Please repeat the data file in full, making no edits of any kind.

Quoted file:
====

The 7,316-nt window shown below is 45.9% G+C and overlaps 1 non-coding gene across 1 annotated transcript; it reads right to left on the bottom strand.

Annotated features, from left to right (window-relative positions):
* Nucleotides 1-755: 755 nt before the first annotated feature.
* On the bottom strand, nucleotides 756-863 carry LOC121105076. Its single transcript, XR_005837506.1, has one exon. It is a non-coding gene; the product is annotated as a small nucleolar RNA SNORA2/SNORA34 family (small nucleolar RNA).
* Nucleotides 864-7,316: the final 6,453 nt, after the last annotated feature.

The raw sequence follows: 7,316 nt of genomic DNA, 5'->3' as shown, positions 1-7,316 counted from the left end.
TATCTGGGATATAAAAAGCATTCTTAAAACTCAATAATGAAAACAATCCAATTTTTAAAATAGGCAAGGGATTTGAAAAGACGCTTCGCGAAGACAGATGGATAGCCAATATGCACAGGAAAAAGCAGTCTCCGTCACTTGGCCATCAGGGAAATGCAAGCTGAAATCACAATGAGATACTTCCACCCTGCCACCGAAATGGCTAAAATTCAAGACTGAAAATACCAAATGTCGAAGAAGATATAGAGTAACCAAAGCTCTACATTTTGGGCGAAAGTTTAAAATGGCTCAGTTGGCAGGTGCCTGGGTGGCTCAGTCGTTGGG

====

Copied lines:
The 7,316-nt window shown below is 45.9% G+C and overlaps 1 non-coding gene across 1 annotated transcript; it reads right to left on the bottom strand.

Annotated features, from left to right (window-relative positions):
* Nucleotides 1-755: 755 nt before the first annotated feature.
* On the bottom strand, nucleotides 756-863 carry LOC121105076. Its single transcript, XR_005837506.1, has one exon. It is a non-coding gene; the product is annotated as a small nucleolar RNA SNORA2/SNORA34 family (small nucleolar RNA).
* Nucleotides 864-7,316: the final 6,453 nt, after the last annotated feature.

The raw sequence follows: 7,316 nt of genomic DNA, 5'->3' as shown, positions 1-7,316 counted from the left end.
TATCTGGGATATAAAAAGCATTCTTAAAACTCAATAATGAAAACAATCCAATTTTTAAAATAGGCAAGGGATTTGAAAAGACGCTTCGCGAAGACAGATGGATAGCCAATATGCACAGGAAAAAGCAGTCTCCGTCACTTGGCCATCAGGGAAATGCAAGCTGAAATCACAATGAGATACTTCCACCCTGCCACCGAAATGGCTAAAATTCAAGACTGAAAATACCAAATGTCGAAGAAGATATAGAGTAACCAAAGCTCTACATTTTGGGCGAAAGTTTAAAATGGCTCAGTTGGCAGGTGCCTGGGTGGCTCAGTCGTTGGG